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For the bullet belt, see Bandolier.
Bandolero! (movie poster).jpg
Directed by Andrew V. McLaglen
Produced by Robert L. Jacks
Written by Stanley Hough (Story)
James Lee Barrett (Screenplay)
Starring James Stewart
Dean Martin
Raquel Welch
George Kennedy
Will Geer
Denver Pyle
Music by Jerry Goldsmith
Cinematography William H. Clothier
Edited by Folmar Blangsted
Distributed by 20th Century Fox
Release date
  • June 1, 1968 (1968-06-01)
Running time
106 minutes
Country United States
Language English
Budget $4.45 million[1]
Box office $12,000,000[2]

Bandolero! is a 1968 American western film directed by Andrew V. McLaglen[3] starring James Stewart, Dean Martin, Raquel Welch and George Kennedy. The story centers on two brothers on a run from the posse, led by a local sheriff who wants to arrest the runaways and free a hostage that they took on the way. They head into the wrong territory, which is controlled by "Bandoleros".


Dean Martin and Raquel Welch

Posing as a hangman, Mace Bishop arrives in the Texas town of Val Verde with the intention of freeing his brother Dee from the gallows. Dee and his gang have been arrested for a bank robbery in which Maria Stoner's husband was killed by gang member Babe Jenkins. After freeing his brother, Mace successfully robs the bank on his own after the gang has fled with the posse in pursuit.

Dee has taken Maria as a hostage after they come across her wagon, during which Gang member Pop Chaney shoots and kills the man escorting Maria. The posse, led by local sheriff July Johnson and deputy Roscoe Bookbinder, chases the fugitives across the Mexican border into territory policed by bandoleros, whom Maria describes as men out to kill any gringos (foreigners) that they can find. Maria further warns Dee that the sheriff will follow, because they have taken the one thing that he has always wanted: her.

Despite initial protestations, Maria falls for Dee and finds herself in a quandary. She had never felt anything for the sheriff, nor for her husband, who had purchased her from her family. The posse tracks them to an abandoned town and captures the gang. The bandoleros also arrive, shooting and killing Roscoe, so the sheriff releases the outlaws so that the men can fight back in defense.

In this final showdown, almost everyone is killed. Dee is fatally stabbed by the leader of the bandits, El Jefe, after savagely beating him when he attempts to rape Maria. Then Mace is shot by another. Babe and gang member Robbie O'Hare die after killing several bandoleros. Pop Chaney is killed while going after the money Mace stole, and his son Joe dies after trying to rescue him. Maria grabs Dee's pistol and shoots El Jefe dead, sending the now leaderless bandoleros into full retreat. Maria professes her love to Dee and finally kisses him before he dies. Mace returns the money to sheriff Johnson, and then falls dead due to his wound. Maria and the sheriff, with little left of the posse, bury the Bishop brothers and dead posse members without markers, after which Maria notes that no one will know who was there nor what had happened. They then begin the ride back to Texas.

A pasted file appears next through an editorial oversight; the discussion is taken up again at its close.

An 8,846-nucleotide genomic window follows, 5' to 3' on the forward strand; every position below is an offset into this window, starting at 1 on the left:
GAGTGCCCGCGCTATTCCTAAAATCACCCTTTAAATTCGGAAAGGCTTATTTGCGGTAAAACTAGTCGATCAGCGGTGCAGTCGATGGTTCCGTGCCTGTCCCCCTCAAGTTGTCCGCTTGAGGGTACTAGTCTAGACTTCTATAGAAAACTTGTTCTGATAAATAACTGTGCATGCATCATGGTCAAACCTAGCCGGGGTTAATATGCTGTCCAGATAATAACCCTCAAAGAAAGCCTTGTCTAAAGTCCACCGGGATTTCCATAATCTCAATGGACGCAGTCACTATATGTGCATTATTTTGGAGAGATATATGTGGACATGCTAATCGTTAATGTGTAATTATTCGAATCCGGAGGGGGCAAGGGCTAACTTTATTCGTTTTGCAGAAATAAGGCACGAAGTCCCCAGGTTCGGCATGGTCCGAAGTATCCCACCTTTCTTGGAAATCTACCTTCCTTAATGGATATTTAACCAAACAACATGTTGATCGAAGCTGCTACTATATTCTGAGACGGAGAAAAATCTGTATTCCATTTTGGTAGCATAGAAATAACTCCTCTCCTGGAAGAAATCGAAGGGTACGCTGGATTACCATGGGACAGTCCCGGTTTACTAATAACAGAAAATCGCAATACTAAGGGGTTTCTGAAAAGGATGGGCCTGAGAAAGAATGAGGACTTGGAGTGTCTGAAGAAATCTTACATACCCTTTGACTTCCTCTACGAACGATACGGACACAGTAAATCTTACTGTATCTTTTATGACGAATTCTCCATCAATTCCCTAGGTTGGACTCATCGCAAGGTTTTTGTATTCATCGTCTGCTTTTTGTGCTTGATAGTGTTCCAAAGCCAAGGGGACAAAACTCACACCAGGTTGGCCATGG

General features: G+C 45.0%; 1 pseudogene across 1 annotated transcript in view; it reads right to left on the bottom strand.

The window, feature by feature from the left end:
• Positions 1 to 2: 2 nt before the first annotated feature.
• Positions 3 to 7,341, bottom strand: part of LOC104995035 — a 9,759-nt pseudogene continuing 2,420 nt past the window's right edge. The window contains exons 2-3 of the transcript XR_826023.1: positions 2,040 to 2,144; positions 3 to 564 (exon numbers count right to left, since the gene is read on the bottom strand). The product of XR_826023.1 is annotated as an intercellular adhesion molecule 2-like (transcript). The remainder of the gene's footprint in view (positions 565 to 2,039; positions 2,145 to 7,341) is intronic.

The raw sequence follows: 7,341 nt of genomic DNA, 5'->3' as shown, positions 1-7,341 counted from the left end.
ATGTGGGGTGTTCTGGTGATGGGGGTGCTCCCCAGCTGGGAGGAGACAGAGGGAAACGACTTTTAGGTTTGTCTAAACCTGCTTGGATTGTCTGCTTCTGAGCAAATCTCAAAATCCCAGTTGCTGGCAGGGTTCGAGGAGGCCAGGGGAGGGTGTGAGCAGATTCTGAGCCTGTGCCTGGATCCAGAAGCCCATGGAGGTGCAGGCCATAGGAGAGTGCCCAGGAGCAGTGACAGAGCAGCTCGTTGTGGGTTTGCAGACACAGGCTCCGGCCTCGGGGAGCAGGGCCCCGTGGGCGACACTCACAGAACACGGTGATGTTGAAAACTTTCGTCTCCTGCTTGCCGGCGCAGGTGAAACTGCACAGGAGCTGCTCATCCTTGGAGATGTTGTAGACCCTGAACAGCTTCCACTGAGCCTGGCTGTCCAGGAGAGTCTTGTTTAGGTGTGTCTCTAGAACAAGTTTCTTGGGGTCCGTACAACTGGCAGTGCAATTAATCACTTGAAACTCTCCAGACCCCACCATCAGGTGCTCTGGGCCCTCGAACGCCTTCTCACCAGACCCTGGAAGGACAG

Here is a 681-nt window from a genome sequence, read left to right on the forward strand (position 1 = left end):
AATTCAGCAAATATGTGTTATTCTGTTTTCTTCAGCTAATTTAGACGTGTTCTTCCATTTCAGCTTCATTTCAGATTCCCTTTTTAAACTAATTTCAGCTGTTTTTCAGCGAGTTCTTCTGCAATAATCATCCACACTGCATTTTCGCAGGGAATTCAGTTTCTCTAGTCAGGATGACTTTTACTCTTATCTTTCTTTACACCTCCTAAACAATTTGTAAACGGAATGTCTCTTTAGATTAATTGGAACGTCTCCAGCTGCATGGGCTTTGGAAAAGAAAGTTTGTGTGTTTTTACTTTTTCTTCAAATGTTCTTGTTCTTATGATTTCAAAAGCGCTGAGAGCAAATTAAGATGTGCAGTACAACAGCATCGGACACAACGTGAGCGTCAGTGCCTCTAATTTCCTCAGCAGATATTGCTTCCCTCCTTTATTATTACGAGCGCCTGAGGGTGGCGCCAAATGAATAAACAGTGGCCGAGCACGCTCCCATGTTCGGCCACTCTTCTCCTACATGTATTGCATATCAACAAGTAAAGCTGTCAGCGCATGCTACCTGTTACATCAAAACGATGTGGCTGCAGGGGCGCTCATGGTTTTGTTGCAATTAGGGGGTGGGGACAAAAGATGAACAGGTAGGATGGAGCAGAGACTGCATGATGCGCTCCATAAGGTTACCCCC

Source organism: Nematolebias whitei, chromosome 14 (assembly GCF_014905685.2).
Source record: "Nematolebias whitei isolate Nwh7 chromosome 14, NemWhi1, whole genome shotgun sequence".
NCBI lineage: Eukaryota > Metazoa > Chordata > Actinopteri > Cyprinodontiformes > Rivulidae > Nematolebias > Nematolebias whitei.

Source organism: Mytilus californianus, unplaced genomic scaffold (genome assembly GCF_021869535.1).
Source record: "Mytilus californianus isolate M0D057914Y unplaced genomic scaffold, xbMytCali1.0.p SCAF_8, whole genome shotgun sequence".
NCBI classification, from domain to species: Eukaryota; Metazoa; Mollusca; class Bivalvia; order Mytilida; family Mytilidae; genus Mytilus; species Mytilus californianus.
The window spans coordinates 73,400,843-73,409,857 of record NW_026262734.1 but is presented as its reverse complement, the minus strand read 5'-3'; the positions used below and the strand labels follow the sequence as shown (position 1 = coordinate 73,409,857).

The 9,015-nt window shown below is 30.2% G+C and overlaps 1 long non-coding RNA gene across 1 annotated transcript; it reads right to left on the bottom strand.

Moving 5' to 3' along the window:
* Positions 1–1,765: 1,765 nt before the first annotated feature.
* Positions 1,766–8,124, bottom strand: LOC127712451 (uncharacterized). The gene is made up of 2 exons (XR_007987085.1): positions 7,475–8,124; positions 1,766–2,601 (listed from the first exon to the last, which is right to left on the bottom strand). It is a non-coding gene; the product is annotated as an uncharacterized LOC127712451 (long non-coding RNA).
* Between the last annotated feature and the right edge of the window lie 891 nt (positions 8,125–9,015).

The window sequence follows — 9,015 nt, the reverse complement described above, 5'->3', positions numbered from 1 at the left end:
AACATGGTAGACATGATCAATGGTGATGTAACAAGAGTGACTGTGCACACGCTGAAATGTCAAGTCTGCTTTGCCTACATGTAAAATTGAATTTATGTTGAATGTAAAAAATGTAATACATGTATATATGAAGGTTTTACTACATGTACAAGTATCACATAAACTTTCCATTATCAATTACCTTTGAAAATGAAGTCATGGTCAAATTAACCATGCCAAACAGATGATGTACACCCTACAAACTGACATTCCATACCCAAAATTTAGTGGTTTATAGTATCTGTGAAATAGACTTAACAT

The film was originally known as Mace.[4]

The film was shot at the Alamo Village, the movie set originally created for John Wayne's The Alamo.[5] The Alamo Village is located north of Brackettville, Texas. The location closed in 2009 after remaining open to movie companies and the public since 1960. Parts of the film were also shot at Kanab Canyon and Glen Canyon in Utah.[6]

Larry McMurtry, the author of the novel Lonesome Dove, reportedly paid homage to Bandolero! by using similar names for the characters in his book. Both tales begin near the Mexico border and involve bandoleros. Both have a sheriff named July Johnson and a deputy Roscoe who travel a great distance in search of a wanted criminal and the woman who has rejected the sheriff's love. Both stories have a charismatic outlaw named Dee, who is about to be hanged and who wins the love of the woman before he dies. In the Lonesome Dove miniseries, the main characters twice pass directly in front of the Alamo—or at least a set built to replicate the Alamo.

Raquel Welch later said of her performance, "No one is going to shout, 'Wow it's Anne Bancroft all over again', but at least I'm not Miss Sexpot running around half naked all the time."[7]

"I think she's going to stack up all right," Stewart said of Welch.[8]



The film earned North American rentals of $5.5 million in 1968.[9]

See also


  1. ^ Solomon, Aubrey. Twentieth Century Fox: A Corporate and Financial History (The Scarecrow Filmmakers Series). Lanham, Maryland: Scarecrow Press, 1989. ISBN 978-0-8108-4244-1. p255
  2. ^ "Bandolero!, Box Office Information". The Numbers. Retrieved May 23, 2012. 
  3. ^ "Bandolero!". Turner Classic Movies. Retrieved February 29, 2016. 
  4. ^ Western Role for Raquel Martin, Betty. Los Angeles Times (1923-Current File) [Los Angeles, Calif] 01 Aug 1967: d9.
  5. ^ Blumenthal, Ralph (26 March 2004). "The Alamo of the Big Screen Tries to Skirt the Fate of the Original". The New York Times. Retrieved 31 March 2014. 
  6. ^ D'Arc, James V. (2010). When Hollywood came to town: a history of moviemaking in Utah (1st ed.). Layton, Utah: Gibbs Smith. ISBN 9781423605874. 
  7. ^ Sex Goddess Is Human, After All Los Angeles Times (1923-Current File) [Los Angeles, Calif] 09 June 1968: c12.
  8. ^ Movie Making--30 Years of Fun for Jimmy Stewart: Jimmy Stewart Stewart's 30 Years Thomas, Kevin. Los Angeles Times (1923-Current File) [Los Angeles, Calif] 15 Oct 1967: d19.
  9. ^ "Big Rental Films of 1968", Variety, 8 January 1969 p 15. Please note this figure is a rental accruing to distributors.

External links

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